@TedRall Yes, it was Scooter, after I wrote it, I remembered it was an aide of Cheney's that got in trouble for it.
So do you believe there should be no secrets in government? That all conversations of politicians and government employees should be public? And that if a State dept. official privately expresses an opinion that a foreign government official is an idiot, it should be made public, if a reporter finds out?
Reporters that curry favor with the government are not to be trusted, but why should that mean their job is to uncover private discussions and disclose them? Is there a difference between secrecy and privacy, and does the government deserve any privacy?
While I agree with much of your analysis of this issue, does it mean you were okay with Karl Rove outing Valerie Plame?
@margsview My comment was not directed at you, it was for the writer of this post, Ted Rall. I'm not taking sides here, I just think it's amusing/great that Rall and Carr (his editor, I think) have polar opposite views on Greenwald.
On a somewhat related note, this post has the distinction of being the first time Dunning has not only not attacked my comment, but actually liked it. Of course, he may unlike it now that I pointed it out.
5 months ago on Michael Kinsley’s review of Glenn Greenwald’s book is the worst thing The NYT Book Review has ever run
Are you going to write a takedown on one of Paul Carr's anti-Greenwald rants? 'cause I think that would be fun to watch.
@paulcarr Okay, if you want to believe that this unit is roaming the halls of a valley tech giant, and that every employee there that has seen one is so cowed by the company email that threatens them with dismissal if they say anything about how they are being spied on by a robot that they won't mention it to anyone, that's your right. Because no non-employee of a company has ever seen a company email that say "Don't share this with anyone outside the company", especially about an intrusive program that many employees would be against.
And if you think visitors never, ever, drive into employee lots, you can believe that, too (as a visitor to many valley companies, I have often freely driven around their parking lots in search of a parking space for visitors). Gates are an exception, rather than a rule, unless you are talking about a military contractor, which was not implied in the article (although I do admit that employees of a military contractor would be very likely to remain silent about a product like this spying on them).
I guess I am being an idiot for interpreting " it's highly likely that, right now, a robot cop is being tested on a top-tier Silicon Valley corporate campus" to mean that Robinson didn't actually see the device in action, and that he was only taking the word of the company executive, and that no corroboration was necessary, because the executive was once a cop in Texas.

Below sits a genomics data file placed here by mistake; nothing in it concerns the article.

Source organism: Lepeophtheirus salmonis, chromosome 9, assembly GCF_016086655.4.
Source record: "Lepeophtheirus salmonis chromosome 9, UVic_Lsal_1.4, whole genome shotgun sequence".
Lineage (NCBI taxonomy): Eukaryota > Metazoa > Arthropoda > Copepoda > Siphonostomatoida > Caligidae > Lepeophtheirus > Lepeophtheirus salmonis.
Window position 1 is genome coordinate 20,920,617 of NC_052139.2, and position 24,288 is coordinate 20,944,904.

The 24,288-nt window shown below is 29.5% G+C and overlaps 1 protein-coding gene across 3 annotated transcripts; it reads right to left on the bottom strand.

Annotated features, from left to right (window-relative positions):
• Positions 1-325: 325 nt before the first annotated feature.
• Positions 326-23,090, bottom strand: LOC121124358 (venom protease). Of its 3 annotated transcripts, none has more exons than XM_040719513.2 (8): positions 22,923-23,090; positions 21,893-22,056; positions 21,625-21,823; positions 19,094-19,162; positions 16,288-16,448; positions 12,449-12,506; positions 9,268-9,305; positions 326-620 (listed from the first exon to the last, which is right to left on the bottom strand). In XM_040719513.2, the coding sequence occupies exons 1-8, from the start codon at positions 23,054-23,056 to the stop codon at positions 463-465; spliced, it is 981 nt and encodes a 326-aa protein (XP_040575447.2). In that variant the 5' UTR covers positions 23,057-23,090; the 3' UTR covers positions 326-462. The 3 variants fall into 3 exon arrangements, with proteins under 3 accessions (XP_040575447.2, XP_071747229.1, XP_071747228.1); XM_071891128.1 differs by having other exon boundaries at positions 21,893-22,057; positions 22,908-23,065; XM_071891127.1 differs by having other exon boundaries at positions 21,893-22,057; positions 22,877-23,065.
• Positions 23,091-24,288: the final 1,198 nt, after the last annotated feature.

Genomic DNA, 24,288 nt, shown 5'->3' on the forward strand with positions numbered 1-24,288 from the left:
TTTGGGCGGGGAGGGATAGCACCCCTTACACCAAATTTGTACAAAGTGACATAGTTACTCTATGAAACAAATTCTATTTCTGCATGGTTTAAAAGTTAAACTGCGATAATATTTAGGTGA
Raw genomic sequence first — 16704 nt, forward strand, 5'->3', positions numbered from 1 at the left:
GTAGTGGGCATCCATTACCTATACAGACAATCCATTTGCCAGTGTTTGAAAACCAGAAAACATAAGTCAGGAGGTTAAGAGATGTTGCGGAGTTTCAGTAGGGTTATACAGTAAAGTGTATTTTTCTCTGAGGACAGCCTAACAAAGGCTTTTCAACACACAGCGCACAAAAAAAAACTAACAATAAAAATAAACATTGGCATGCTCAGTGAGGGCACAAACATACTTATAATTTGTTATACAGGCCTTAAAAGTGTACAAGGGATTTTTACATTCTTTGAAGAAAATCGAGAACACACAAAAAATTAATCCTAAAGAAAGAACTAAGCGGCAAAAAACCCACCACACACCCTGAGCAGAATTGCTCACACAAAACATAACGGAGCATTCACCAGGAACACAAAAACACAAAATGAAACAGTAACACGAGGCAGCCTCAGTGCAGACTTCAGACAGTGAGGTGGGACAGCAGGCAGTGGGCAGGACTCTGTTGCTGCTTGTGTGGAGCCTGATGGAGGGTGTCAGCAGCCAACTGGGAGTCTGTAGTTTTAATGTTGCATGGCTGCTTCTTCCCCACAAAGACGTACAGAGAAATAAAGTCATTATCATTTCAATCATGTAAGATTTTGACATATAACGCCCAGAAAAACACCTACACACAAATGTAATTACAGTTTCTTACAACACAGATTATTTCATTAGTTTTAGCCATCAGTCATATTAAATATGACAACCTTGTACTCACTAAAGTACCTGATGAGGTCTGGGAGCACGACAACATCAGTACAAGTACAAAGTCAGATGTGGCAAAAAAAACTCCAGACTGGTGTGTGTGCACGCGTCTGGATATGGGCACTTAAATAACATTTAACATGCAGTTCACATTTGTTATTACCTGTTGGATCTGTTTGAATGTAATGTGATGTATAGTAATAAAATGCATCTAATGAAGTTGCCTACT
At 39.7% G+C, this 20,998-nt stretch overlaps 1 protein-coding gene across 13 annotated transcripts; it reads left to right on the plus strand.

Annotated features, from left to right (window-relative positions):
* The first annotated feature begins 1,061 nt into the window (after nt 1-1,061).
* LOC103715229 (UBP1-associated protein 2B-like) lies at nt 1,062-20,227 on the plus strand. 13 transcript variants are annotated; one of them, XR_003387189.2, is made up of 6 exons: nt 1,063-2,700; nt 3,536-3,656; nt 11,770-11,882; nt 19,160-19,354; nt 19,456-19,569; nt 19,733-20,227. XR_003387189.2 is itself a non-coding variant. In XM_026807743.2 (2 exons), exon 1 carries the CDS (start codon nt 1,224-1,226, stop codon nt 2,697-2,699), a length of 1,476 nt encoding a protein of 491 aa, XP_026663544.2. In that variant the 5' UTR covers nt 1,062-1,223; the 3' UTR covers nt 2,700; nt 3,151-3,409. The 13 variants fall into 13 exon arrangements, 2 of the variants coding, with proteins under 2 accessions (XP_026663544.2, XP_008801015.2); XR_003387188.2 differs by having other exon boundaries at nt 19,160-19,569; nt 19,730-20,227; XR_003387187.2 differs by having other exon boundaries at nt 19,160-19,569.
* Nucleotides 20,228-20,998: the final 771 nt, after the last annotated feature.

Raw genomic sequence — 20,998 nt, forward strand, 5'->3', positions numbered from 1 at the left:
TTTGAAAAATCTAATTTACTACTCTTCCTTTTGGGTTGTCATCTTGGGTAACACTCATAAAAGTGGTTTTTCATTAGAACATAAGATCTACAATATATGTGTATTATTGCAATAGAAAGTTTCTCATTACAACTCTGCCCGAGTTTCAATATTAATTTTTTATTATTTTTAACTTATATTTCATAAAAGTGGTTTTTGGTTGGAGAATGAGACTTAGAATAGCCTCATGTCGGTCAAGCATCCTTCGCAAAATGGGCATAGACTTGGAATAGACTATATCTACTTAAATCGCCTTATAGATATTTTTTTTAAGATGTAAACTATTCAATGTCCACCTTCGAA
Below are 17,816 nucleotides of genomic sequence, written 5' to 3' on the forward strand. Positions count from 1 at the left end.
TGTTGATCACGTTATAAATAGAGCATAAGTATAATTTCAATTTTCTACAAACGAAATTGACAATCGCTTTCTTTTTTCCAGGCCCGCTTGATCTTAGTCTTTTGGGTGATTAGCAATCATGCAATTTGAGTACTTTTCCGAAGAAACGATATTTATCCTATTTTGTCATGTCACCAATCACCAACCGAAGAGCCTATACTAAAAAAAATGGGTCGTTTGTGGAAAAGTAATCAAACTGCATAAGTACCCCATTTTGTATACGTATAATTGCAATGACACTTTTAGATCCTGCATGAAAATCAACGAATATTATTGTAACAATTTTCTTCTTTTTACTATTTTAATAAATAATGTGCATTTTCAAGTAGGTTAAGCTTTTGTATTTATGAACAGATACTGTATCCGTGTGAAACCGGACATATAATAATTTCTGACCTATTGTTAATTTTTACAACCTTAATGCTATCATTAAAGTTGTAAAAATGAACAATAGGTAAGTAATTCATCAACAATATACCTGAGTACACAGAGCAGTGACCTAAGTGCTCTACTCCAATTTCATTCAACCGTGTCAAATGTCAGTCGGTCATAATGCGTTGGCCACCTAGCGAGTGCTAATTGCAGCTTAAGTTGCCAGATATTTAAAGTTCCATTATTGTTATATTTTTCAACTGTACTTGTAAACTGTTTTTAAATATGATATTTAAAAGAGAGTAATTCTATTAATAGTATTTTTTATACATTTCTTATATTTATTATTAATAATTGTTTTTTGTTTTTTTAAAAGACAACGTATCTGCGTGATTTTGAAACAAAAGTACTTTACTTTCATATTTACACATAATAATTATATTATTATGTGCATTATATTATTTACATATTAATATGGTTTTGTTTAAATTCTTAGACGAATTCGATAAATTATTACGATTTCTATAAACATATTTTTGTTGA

And pardon me for interpreting "Stephens insists that the secrecy is less about keeping the public in the dark and more because law enforcement and security agencies are notoriously shy about publicly endorsing any product" as BS, for this robot is supposed to be roaming the halls or parking lot of a major tech company, which has nothing to do with law enforcement or security agencies.
So excuse me for being an uncomprehending idiot, but I am still totally skeptical.
5 months ago on EXCLUSIVE: Robot cops secretly roaming Valley campuses, gagged by “the most strict NDA” the maker has ever seen
@paulcarr "Standing five-feet tall, the K5 looks like a cross between R2D2 and a washing machine, with the capability to roam outdoors autonomously, scanning its environment every 25 milliseconds through 360-degree video, able to recognize gestures, faces and run 300 license plates a minute."
that's the sentence I was responding to. If it's capturing license plates in the valley, it's outdoors. It implied it was roaming the outdoors autonomously. If it wasn't doing either of these things, then it's a PR piece for what it could do, not reporting on what it was doing.
I'd also would have liked to know what's in it for the companies that were allegedly using this robot to wander their halls.
Did Robinson actually observe the robot in action in any company? He didn't say so, he just repeated why the company founder claimed. Do those claims not need to be verified?
So this five foot tall autonomous devices roams outdoors, including parking lots, where visitors (including journalists) are free to roam without restrictions of an NDA, and nobody has taken a photo of one of these devices? I find this hard to believe. This sounds like PR for Knightscope.
I call BS.